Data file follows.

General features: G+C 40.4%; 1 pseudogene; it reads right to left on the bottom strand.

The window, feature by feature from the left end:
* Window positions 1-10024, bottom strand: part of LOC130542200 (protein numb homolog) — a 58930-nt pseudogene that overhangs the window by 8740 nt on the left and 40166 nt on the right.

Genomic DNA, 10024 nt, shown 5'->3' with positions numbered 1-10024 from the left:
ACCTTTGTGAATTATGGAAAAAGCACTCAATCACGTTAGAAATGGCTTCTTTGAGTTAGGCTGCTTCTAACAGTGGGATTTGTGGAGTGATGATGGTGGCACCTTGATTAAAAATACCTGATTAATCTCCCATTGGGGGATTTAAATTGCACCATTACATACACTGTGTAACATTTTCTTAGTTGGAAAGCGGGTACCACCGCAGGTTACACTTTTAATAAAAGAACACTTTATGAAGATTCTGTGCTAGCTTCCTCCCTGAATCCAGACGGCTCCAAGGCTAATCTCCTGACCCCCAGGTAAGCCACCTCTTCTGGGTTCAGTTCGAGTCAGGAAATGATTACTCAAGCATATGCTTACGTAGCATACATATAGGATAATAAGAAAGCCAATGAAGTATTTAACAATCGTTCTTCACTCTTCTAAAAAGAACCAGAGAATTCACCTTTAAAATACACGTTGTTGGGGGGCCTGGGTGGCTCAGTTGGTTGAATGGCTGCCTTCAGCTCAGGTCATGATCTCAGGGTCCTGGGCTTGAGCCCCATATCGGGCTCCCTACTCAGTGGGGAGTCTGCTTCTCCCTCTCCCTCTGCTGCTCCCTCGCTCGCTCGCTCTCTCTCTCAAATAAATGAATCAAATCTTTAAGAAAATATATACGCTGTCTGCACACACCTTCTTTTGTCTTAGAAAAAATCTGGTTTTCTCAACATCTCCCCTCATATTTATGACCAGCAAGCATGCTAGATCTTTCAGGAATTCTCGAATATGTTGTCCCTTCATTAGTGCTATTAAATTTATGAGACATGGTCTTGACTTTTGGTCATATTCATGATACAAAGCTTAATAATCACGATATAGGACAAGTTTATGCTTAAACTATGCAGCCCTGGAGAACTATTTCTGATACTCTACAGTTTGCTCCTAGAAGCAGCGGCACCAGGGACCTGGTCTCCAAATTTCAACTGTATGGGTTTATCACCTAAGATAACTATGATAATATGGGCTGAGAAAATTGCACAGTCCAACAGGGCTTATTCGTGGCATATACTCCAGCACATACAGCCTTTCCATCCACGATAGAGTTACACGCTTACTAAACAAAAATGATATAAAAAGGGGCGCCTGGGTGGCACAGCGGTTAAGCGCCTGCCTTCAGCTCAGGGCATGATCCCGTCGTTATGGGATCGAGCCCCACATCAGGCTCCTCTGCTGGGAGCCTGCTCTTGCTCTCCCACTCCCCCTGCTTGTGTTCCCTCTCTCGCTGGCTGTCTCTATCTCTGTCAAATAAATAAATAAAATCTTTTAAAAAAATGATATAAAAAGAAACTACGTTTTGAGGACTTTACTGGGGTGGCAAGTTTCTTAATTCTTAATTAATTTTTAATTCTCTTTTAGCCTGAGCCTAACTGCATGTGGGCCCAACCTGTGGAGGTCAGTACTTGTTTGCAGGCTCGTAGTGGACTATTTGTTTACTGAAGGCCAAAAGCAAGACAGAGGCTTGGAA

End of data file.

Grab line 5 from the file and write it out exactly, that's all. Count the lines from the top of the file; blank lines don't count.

ACCTTTGTGAATTATGGAAAAAGCACTCAATCACGTTAGAAATGGCTTCTTTGAGTTAGGCTGCTTCTAACAGTGGGATTTGTGGAGTGATGATGGTGGCACCTTGATTAAAAATACCTGATTAATCTCCCATTGGGGGATTTAAATTGCACCATTACATACACTGTGTAACATTTTCTTAGTTGGAAAGCGGGTACCACCGCAGGTTACACTTTTAATAAAAGAACACTTTATGAAGATTCTGTGCTAGCTTCCTCCCTGAATCCAGACGGCTCCAAGGCTAATCTCCTGACCCCCAGGTAAGCCACCTCTTCTGGGTTCAGTTCGAGTCAGGAAATGATTACTCAAGCATATGCTTACGTAGCATACATATAGGATAATAAGAAAGCCAATGAAGTATTTAACAATCGTTCTTCACTCTTCTAAAAAGAACCAGAGAATTCACCTTTAAAATACACGTTGTTGGGGGGCCTGGGTGGCTCAGTTGGTTGAATGGCTGCCTTCAGCTCAGGTCATGATCTCAGGGTCCTGGGCTTGAGCCCCATATCGGGCTCCCTACTCAGTGGGGAGTCTGCTTCTCCCTCTCCCTCTGCTGCTCCCTCGCTCGCTCGCTCTCTCTCTCAAATAAATGAATCAAATCTTTAAGAAAATATATACGCTGTCTGCACACACCTTCTTTTGTCTTAGAAAAAATCTGGTTTTCTCAACATCTCCCCTCATATTTATGACCAGCAAGCATGCTAGATCTTTCAGGAATTCTCGAATATGTTGTCCCTTCATTAGTGCTATTAAATTTATGAGACATGGTCTTGACTTTTGGTCATATTCATGATACAAAGCTTAATAATCACGATATAGGACAAGTTTATGCTTAAACTATGCAGCCCTGGAGAACTATTTCTGATACTCTACAGTTTGCTCCTAGAAGCAGCGGCACCAGGGACCTGGTCTCCAAATTTCAACTGTATGGGTTTATCACCTAAGATAACTATGATAATATGGGCTGAGAAAATTGCACAGTCCAACAGGGCTTATTCGTGGCATATACTCCAGCACATACAGCCTTTCCATCCACGATAGAGTTACACGCTTACTAAACAAAAATGATATAAAAAGGGGCGCCTGGGTGGCACAGCGGTTAAGCGCCTGCCTTCAGCTCAGGGCATGATCCCGTCGTTATGGGATCGAGCCCCACATCAGGCTCCTCTGCTGGGAGCCTGCTCTTGCTCTCCCACTCCCCCTGCTTGTGTTCCCTCTCTCGCTGGCTGTCTCTATCTCTGTCAAATAAATAAATAAAATCTTTTAAAAAAATGATATAAAAAGAAACTACGTTTTGAGGACTTTACTGGGGTGGCAAGTTTCTTAATTCTTAATTAATTTTTAATTCTCTTTTAGCCTGAGCCTAACTGCATGTGGGCCCAACCTGTGGAGGTCAGTACTTGTTTGCAGGCTCGTAGTGGACTATTTGTTTACTGAAGGCCAAAAGCAAGACAGAGGCTTGGAA